Tony Gauci (6 April 1944 – 29 October 2016) was the proprietor of Mary's House, a clothes shop in Tower Road, Sliema, Malta,who was a witness in the prosecution of Abdelbaset al-Megrahi in relation to the Lockerbie Bombing.
According to evidence given at the Pan Am Flight 103 bombing trial in 2000, Gauci sold clothing that was found among the wreckage, and determined by investigators to have been in the same suitcase as the improvised explosive device (IED) that brought the aircraft down.Gauci's account as a witness linked Libyan intelligence officer Abdelbaset al-Megrahi directly to the explosion, and was therefore important in the conviction of Megrahi on 31 January 2001. Gauci died on 29 October 2016, in Swieqi, Malta at the age of 75.
At the trial, Gauci appeared uncertain about the exact date he sold the clothes in question and was not entirely sure that it was Megrahi to whom they were sold. Nonetheless, Megrahi's initial appeal against conviction was rejected by the Scottish Court in the Netherlands in March 2002. In 2007, a Scottish judicial review panel raised concerns about the trial and Gauci's testimony, including that in the days prior to picking Megrahi in a lineup, he had seen a picture of him in a magazine article on his suspected role in the bombing.
Five years after the trial, former Lord Advocate, Lord Fraser of Carmyllie, publicly described Gauci as being "an apple short of a picnic" and "not quite the full shilling".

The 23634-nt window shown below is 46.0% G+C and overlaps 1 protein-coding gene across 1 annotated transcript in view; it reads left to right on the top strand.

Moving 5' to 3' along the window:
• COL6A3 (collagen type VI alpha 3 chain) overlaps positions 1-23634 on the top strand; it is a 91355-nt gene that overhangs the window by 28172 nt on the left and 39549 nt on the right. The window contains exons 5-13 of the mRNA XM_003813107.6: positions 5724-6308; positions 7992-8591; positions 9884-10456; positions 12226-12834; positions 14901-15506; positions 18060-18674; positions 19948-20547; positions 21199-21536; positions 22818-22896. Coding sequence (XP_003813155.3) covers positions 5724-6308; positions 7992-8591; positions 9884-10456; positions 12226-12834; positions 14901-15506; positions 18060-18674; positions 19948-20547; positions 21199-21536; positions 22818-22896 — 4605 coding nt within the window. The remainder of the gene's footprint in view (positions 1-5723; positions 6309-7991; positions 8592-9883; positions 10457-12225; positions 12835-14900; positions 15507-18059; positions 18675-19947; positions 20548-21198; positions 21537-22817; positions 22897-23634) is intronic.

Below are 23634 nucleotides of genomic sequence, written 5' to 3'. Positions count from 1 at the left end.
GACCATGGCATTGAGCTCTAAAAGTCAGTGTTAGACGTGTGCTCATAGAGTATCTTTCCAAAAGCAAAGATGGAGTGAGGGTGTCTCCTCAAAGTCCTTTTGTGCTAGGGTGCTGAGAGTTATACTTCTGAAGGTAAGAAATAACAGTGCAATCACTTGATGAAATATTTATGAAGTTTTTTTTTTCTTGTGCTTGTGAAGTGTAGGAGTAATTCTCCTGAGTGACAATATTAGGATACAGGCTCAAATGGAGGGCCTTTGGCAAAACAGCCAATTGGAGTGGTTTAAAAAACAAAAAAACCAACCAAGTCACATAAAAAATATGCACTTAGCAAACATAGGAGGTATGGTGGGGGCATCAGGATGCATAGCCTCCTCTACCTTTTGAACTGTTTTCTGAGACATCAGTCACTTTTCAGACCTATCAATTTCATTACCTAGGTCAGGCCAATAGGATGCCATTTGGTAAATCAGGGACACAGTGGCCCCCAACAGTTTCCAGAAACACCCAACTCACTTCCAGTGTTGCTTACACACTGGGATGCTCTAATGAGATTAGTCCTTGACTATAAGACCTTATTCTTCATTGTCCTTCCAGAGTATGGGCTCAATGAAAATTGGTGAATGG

Since Fraser had been responsible for the investigation into the bombing of Pan Am Flight 103, and for indicting Megrahi in November 1991, he was called upon to clarify his remarks about Gauci by Colin Boyd, the Lord Advocate who was chief prosecutor at the Lockerbie trial.[ citation needed ]
After conducting a four-year review of the case, the Scottish Criminal Cases Review Commission (SCCRC) reported on 28 June 2007 that there may have been a miscarriage of justice in Megrahi's case, and granted him a second appeal against conviction.
The SCCRC also revealed that Gauci had been interviewed 17 times by Scottish and Maltese police during which he gave a series of inconclusive statements. In addition, a legal source said that there was evidence that leading questions had been put to Gauci.